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Discussion Starter · #10 ·
Hi Jeff....

I taken the US Coast Guard Auxillary seamanship/boating safety course and will continue to sign up for what ever classes become available. Right now i'm going out with experienced boaters, and the few times I went without one, I stay close to the shore/harbor. I'm spending most of my time getting to know my 26' Seaswirl Striper. Not really doing any fishing right now, just learning navagation, weather, chart plotting etc.
I'm not ashame of being a rookie, everyone has been there at one time or another. I'm just greatful that I can afford the privelage to own a nice vessel and live near the beautiful pacific ocean. My buddy is 45 years old, living in Kansas and the only ocean he has ever looked at was on TV.
Boating safety is certainly number one on my list and fishing will be taking the back seat.
As far as electronics, I only have Furuno GPS-1650F GPS/Plotter/Sounder-Fishfinder and needless to mention a VHF radio. I'm currently shopping for a radar and having trouble choosing between the Furuno 1731 CRT display or a color display. I'm also looking for a handheld GPS as a back up, so if you have any suggestions I would appreciate it.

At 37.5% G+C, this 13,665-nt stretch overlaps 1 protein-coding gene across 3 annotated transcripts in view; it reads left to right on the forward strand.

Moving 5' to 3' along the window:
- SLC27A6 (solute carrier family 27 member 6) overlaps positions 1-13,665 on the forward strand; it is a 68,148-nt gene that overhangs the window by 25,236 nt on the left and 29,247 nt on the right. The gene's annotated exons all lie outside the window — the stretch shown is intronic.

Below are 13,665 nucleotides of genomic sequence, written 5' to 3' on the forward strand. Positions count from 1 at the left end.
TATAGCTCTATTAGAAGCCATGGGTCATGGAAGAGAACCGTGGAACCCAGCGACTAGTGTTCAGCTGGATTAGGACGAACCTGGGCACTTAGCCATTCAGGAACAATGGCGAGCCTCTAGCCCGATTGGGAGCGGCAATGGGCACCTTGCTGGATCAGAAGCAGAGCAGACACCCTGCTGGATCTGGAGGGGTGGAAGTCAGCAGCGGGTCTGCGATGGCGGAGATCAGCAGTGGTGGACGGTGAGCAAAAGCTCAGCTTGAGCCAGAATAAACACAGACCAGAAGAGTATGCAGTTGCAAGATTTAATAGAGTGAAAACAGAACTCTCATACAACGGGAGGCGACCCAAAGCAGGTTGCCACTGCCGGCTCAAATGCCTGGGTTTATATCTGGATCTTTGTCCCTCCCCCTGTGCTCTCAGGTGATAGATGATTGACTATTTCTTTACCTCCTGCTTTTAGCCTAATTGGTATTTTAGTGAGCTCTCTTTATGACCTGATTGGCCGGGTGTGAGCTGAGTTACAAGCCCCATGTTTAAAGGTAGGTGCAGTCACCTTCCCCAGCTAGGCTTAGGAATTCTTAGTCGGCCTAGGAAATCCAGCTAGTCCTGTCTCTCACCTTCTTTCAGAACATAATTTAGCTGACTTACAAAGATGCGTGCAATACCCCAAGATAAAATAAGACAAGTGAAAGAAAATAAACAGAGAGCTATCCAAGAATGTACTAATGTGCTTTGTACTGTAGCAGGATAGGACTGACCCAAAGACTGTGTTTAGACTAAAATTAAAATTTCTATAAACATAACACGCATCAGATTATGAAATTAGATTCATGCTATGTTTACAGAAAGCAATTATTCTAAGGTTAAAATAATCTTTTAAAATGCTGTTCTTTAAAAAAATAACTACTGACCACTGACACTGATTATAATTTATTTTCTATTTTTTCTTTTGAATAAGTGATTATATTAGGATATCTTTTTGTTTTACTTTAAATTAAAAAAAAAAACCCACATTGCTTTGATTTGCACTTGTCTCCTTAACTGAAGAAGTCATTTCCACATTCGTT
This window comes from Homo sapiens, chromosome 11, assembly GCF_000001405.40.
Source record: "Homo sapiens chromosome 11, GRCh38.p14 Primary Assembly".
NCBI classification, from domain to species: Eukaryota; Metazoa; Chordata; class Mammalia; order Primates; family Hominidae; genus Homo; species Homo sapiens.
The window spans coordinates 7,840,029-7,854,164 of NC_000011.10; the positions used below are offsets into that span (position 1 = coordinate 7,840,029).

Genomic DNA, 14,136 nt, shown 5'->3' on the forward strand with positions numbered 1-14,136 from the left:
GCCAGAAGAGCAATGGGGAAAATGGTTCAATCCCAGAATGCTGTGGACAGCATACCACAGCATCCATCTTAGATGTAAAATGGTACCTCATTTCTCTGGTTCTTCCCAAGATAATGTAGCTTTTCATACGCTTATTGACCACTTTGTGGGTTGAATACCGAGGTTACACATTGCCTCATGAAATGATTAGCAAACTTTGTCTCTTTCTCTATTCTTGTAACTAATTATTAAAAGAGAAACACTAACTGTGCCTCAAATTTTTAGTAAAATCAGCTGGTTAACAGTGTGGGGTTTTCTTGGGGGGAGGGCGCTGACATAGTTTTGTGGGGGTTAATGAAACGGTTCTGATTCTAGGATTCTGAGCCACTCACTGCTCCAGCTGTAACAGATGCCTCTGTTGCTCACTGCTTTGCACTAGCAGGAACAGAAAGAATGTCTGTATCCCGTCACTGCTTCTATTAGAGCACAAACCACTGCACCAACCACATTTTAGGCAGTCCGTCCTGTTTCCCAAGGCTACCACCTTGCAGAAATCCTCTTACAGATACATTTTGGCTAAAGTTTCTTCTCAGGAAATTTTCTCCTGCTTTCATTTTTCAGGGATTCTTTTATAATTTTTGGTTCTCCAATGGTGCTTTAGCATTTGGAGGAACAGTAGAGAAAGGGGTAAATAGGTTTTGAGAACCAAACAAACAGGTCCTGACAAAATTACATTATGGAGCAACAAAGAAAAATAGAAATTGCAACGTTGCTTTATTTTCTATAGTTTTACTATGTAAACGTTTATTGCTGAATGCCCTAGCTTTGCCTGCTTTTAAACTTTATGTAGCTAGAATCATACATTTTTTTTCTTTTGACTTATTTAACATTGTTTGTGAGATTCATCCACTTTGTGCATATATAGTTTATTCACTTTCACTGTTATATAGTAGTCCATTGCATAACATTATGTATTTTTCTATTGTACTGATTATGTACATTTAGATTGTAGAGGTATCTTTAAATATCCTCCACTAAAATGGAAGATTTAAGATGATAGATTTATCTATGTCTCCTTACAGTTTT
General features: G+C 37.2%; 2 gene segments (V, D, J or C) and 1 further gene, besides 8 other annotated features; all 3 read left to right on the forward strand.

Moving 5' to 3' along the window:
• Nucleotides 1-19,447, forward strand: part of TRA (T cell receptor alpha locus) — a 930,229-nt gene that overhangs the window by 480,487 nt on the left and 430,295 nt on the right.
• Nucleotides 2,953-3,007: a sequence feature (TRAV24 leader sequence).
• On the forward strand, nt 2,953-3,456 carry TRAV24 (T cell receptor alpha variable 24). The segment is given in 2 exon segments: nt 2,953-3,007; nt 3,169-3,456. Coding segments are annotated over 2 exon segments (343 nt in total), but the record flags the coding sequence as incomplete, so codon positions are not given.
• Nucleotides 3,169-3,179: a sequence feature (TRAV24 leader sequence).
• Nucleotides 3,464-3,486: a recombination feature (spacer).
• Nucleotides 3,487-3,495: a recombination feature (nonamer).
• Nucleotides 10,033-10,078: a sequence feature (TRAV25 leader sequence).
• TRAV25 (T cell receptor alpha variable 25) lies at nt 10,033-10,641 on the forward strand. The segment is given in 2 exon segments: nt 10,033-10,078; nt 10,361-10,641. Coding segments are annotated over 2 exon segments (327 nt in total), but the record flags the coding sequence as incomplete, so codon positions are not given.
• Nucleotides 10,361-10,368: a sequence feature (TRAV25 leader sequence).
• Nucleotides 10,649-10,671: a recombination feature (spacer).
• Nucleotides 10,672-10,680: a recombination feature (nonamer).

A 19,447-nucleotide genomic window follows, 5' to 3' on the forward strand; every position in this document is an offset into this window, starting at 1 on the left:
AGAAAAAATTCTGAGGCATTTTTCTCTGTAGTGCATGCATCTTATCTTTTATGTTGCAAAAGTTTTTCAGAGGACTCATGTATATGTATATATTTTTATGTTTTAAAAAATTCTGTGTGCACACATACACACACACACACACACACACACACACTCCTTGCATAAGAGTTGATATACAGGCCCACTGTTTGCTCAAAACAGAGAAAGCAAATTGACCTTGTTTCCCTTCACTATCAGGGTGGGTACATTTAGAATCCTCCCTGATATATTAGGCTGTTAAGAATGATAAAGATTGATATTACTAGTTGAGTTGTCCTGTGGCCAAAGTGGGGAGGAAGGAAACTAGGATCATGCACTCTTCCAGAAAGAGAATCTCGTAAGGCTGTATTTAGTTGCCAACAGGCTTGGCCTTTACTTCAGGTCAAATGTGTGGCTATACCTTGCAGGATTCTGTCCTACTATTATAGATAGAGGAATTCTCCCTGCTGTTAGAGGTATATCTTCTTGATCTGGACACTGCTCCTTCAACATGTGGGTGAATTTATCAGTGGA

Back to some of your questions, it's a v-hull, 135 gal fuel tank, i/o 280 HP Volvo Penta 5.7 GSI w/ DP. I'm still uncertain about the range or fuel burn, even the broker did not know. I'm still waiting to hear back from Seaswirl. I'll find out with a little research.
Thanks for your reply, and again, any suggestions on a radar system is welcome. I've been scrabling my brain trying to choose CRT or color.

JR
 

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WELCOME JR,

As posted earlier, the ###'s are spots by depth in fathoms. Check out www.tempbreak.com to locate.

Reminder: Besides Safety and Knowledge, don't forget to fallow the Law. Since your so close to Mexican waters, know CA and MX fishing regulations.

To fish Mexican waters, you must have a boat permit, Mexico fishing license, and understand there fish limits.

Dont be afraid to ask questions on the board.